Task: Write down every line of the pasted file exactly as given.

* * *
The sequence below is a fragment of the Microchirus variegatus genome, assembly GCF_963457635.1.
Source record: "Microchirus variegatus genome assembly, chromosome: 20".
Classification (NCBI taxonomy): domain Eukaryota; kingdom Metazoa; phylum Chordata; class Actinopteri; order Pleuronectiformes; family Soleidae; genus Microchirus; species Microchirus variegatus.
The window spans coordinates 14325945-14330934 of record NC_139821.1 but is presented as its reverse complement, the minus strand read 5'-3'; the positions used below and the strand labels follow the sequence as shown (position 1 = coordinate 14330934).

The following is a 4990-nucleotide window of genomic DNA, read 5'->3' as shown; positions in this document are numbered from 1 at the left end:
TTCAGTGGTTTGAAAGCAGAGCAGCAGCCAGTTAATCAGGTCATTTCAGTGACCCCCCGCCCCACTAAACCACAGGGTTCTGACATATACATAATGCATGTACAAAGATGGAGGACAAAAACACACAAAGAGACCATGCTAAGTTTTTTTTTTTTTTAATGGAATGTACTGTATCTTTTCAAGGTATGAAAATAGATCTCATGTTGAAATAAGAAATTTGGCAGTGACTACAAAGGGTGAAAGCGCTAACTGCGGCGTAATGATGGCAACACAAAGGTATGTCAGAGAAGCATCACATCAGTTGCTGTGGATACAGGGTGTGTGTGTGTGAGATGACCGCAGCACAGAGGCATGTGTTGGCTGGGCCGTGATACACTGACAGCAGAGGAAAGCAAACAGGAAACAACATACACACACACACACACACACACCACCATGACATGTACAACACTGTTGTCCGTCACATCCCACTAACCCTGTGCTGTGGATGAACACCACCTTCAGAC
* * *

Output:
The sequence below is a fragment of the Microchirus variegatus genome, assembly GCF_963457635.1.
Source record: "Microchirus variegatus genome assembly, chromosome: 20".
Classification (NCBI taxonomy): domain Eukaryota; kingdom Metazoa; phylum Chordata; class Actinopteri; order Pleuronectiformes; family Soleidae; genus Microchirus; species Microchirus variegatus.
The window spans coordinates 14325945-14330934 of record NC_139821.1 but is presented as its reverse complement, the minus strand read 5'-3'; the positions used below and the strand labels follow the sequence as shown (position 1 = coordinate 14330934).

The following is a 4990-nucleotide window of genomic DNA, read 5'->3' as shown; positions in this document are numbered from 1 at the left end:
TTCAGTGGTTTGAAAGCAGAGCAGCAGCCAGTTAATCAGGTCATTTCAGTGACCCCCCGCCCCACTAAACCACAGGGTTCTGACATATACATAATGCATGTACAAAGATGGAGGACAAAAACACACAAAGAGACCATGCTAAGTTTTTTTTTTTTTTAATGGAATGTACTGTATCTTTTCAAGGTATGAAAATAGATCTCATGTTGAAATAAGAAATTTGGCAGTGACTACAAAGGGTGAAAGCGCTAACTGCGGCGTAATGATGGCAACACAAAGGTATGTCAGAGAAGCATCACATCAGTTGCTGTGGATACAGGGTGTGTGTGTGTGAGATGACCGCAGCACAGAGGCATGTGTTGGCTGGGCCGTGATACACTGACAGCAGAGGAAAGCAAACAGGAAACAACATACACACACACACACACACACACCACCATGACATGTACAACACTGTTGTCCGTCACATCCCACTAACCCTGTGCTGTGGATGAACACCACCTTCAGAC